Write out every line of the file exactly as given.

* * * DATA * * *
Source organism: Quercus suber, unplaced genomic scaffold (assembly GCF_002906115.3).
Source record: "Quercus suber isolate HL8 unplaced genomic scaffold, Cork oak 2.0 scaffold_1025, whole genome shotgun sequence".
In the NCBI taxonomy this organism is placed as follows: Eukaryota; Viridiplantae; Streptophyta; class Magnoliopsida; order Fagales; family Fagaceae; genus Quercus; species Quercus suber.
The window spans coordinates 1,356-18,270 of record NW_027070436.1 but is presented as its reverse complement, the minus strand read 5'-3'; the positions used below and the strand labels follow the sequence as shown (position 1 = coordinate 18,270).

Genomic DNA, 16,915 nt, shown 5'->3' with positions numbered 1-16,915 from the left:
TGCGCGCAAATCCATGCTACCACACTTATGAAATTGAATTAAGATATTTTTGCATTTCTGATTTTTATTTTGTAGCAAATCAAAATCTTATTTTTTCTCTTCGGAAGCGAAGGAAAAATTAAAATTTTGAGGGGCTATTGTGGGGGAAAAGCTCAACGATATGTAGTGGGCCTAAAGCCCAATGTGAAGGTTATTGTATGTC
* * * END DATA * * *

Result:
Source organism: Quercus suber, unplaced genomic scaffold (assembly GCF_002906115.3).
Source record: "Quercus suber isolate HL8 unplaced genomic scaffold, Cork oak 2.0 scaffold_1025, whole genome shotgun sequence".
In the NCBI taxonomy this organism is placed as follows: Eukaryota; Viridiplantae; Streptophyta; class Magnoliopsida; order Fagales; family Fagaceae; genus Quercus; species Quercus suber.
The window spans coordinates 1,356-18,270 of record NW_027070436.1 but is presented as its reverse complement, the minus strand read 5'-3'; the positions used below and the strand labels follow the sequence as shown (position 1 = coordinate 18,270).

Genomic DNA, 16,915 nt, shown 5'->3' with positions numbered 1-16,915 from the left:
TGCGCGCAAATCCATGCTACCACACTTATGAAATTGAATTAAGATATTTTTGCATTTCTGATTTTTATTTTGTAGCAAATCAAAATCTTATTTTTTCTCTTCGGAAGCGAAGGAAAAATTAAAATTTTGAGGGGCTATTGTGGGGGAAAAGCTCAACGATATGTAGTGGGCCTAAAGCCCAATGTGAAGGTTATTGTATGTC